We are a disenfranchised community and we are in harm’s way. We are weary of further conversation and wary of the concept of going door-to-door (so to speak) to prove that we are worthy of protection from our lawmakers. If you were to motion to vote in favor of protections for our community, it wouldn’t prohibit conversations from continuing: but the LGBT community would be protected while the conversations you propose continued. Doesn’t the cost/benefit seems compelling?

In short, we are concerned about the absence of equal footing for our minority. From one viewpoint, continued conversation maintains special advantages for the group of people who are not LGBT. Fair Housing Center surveys say 50% of applicants perceived as LGBT are denied housing vs. similarly qualified applicants who appear heterosexual.

Furthermore, examples such as this and this and this and this and this may compel us to agree that conversations could wait. Tall people are protected against discrimination in the city of Holland: a cursory review of the public record shows that no such standard (for community conversations prior to the enactment of protections by lawmakers) was imposed. Nor were people of different height or weight required to prove that they deserved protection. We can assume Holland’s lawmakers simply concluded, “Hey, those things have no bearing on housing, so let’s take those off the table for consideration.”

Also, it is unknown whether circumstances dictated that lawmakers protect tall, short, skinny or obese people in Holland; however, it is certain that discrimination against LGBT Americans exists:

 This begs the question. And a question posed to all of us. What kind of community do we want to be?

Sometimes a leader represents more than the tally of yes/no responses available by survey: sometimes a leader represents the best interests of a community. Sometimes equality comes as a correction enacted into law when circumstances compel decisive action. We believe this is such a time, and the testimony and data compiled by HRC seems to back this up.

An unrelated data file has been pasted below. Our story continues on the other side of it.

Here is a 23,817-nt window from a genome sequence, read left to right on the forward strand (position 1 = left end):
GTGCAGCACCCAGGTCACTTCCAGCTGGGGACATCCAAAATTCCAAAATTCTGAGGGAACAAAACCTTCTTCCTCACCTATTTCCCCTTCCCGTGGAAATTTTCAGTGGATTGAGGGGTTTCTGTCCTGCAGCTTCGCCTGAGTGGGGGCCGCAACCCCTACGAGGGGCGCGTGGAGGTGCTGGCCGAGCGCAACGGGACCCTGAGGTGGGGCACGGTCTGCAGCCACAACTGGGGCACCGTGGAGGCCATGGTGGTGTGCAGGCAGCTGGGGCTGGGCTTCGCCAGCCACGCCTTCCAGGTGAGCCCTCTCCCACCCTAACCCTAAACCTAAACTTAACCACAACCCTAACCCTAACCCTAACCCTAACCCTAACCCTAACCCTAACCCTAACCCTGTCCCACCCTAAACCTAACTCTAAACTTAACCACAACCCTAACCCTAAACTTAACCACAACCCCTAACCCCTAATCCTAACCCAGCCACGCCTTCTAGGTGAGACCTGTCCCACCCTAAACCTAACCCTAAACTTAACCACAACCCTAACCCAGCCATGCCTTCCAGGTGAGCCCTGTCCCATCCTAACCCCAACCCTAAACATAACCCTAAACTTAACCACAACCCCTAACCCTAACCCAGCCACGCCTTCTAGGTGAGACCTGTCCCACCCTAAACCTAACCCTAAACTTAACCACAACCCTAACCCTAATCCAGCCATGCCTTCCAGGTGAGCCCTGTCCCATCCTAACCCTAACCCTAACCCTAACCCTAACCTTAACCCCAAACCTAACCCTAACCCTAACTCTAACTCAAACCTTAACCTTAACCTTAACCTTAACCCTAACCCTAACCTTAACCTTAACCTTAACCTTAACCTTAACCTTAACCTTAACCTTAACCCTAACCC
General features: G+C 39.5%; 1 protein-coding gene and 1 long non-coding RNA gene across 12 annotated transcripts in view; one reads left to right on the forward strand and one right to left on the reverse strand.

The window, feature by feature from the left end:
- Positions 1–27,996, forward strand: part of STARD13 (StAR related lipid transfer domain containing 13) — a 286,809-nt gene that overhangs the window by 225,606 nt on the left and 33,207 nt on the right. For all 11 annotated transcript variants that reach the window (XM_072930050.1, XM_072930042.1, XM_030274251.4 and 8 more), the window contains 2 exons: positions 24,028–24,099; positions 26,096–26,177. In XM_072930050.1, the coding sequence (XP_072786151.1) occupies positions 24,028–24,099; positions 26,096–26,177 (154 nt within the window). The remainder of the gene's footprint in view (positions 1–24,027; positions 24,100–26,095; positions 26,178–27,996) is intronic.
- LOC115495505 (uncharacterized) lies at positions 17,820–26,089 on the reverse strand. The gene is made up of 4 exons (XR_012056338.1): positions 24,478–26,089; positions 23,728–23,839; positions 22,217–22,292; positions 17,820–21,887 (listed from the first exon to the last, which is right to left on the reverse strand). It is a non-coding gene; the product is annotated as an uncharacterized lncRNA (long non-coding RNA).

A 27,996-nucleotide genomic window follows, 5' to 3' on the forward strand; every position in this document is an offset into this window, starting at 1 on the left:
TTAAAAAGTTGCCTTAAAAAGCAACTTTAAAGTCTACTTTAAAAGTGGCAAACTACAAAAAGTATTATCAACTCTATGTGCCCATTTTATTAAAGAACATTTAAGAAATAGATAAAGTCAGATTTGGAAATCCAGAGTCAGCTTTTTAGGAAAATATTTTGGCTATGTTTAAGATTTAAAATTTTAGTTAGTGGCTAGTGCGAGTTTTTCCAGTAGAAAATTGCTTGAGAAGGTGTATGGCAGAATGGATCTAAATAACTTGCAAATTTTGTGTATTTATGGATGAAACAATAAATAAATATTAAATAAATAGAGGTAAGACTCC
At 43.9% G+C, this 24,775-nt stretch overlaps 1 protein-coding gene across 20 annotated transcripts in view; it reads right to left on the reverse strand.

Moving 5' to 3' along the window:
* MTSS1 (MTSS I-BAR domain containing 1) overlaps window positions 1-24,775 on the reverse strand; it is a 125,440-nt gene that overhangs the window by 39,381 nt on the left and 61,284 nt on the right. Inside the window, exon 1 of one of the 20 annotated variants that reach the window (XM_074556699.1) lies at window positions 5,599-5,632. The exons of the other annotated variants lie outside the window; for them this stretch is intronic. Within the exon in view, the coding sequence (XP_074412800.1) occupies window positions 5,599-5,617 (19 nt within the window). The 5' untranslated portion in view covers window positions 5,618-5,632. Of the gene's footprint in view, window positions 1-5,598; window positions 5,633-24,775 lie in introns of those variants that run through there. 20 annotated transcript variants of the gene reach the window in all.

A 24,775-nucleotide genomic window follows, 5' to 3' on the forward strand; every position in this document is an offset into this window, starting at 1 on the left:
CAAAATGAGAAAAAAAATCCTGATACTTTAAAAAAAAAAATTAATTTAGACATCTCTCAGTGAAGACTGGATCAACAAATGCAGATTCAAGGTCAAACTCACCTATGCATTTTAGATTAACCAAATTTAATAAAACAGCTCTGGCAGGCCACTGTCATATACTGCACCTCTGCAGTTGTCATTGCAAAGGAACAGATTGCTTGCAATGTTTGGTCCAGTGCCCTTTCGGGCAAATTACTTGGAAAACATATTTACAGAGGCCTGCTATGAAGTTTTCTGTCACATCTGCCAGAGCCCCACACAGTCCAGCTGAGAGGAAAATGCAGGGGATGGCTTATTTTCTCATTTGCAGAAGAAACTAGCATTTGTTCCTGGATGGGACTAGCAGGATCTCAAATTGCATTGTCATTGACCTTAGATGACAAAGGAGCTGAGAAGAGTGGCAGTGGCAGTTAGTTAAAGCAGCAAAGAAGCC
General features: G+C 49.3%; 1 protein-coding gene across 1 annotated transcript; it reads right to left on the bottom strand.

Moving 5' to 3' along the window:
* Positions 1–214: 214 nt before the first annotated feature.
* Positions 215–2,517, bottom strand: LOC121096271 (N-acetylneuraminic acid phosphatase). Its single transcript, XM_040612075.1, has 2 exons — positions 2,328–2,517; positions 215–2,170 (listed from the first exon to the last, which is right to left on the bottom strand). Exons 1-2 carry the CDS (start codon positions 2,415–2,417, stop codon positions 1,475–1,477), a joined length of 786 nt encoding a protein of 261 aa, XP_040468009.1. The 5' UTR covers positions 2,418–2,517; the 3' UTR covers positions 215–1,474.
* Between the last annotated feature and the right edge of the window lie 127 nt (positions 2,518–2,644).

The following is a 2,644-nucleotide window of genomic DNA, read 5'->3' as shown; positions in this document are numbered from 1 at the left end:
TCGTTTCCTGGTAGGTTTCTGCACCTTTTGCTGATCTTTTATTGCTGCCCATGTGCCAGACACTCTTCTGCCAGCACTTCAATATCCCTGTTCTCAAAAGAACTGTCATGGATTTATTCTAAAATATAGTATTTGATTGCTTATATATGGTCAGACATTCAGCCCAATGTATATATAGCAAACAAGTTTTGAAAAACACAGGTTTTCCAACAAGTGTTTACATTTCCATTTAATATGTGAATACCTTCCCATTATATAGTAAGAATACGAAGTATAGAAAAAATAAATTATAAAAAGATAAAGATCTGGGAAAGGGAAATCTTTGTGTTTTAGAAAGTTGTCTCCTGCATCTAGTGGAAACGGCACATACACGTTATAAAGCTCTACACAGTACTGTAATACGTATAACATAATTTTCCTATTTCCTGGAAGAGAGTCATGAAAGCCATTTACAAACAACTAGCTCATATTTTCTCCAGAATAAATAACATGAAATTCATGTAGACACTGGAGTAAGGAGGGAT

Your statement contains heartening alignment with their conclusions:

It is because of our inherent diversity on so many levels that I believe that we all deserve equal rights and equal consideration during our day to day experiences in our community.

And this is precisely what we hope you would find in your heart, in considering how to arrive at that place. Because we are not there yet. We can get there. We need a correction. Right now.

Equality is among the bedrock principles of our American society… And it’s because of these founding words that I believe we are all deserving of equal protection under the law, and no majority should ever be allowed to marginalize any minority group.

Spot on. America’s great leaps forward in equality have come by laws created by lawmakers. You are part of a legacy of leadership that has found the strength to move us forward at key moments. It’s not always easy, but the bumps in the road are worth it: this nation has come away better for every “correction” put into law to give equal footing to our minority communities. We live in a time when the President of the United States is an African American (who has twice visited the Holland area!) and what a testament to the importance of lawmakers’ vision and leadership! Each minority struggle (and the hardships they face) are different on almost every level but it’s fair to say: the progress we enjoy today would not have happened if certain minority groups had been required to go door-to-door in adverse neighborhoods, to solicit support for their right to equal footing in this world.

It is because of our greatness as a people, that we moved forward throughout the 20th Century, in matters of equality. And in doing so, we further defined our greatness. We did difficult things and we are stronger for it. This is our heritage. We virtually invented the idea of inalienable rights, bestowed upon us by our Creator: this idea of a “baseline” from which individuals could find their own way, pursue happiness on their own, having equal footing because God in His wisdom created us in love as His children, equally. What a thing, to recognize and uphold that magnificent and virtuous truth. How fortunate are we, to have a heritage of leadership that defined and exemplified these virtues.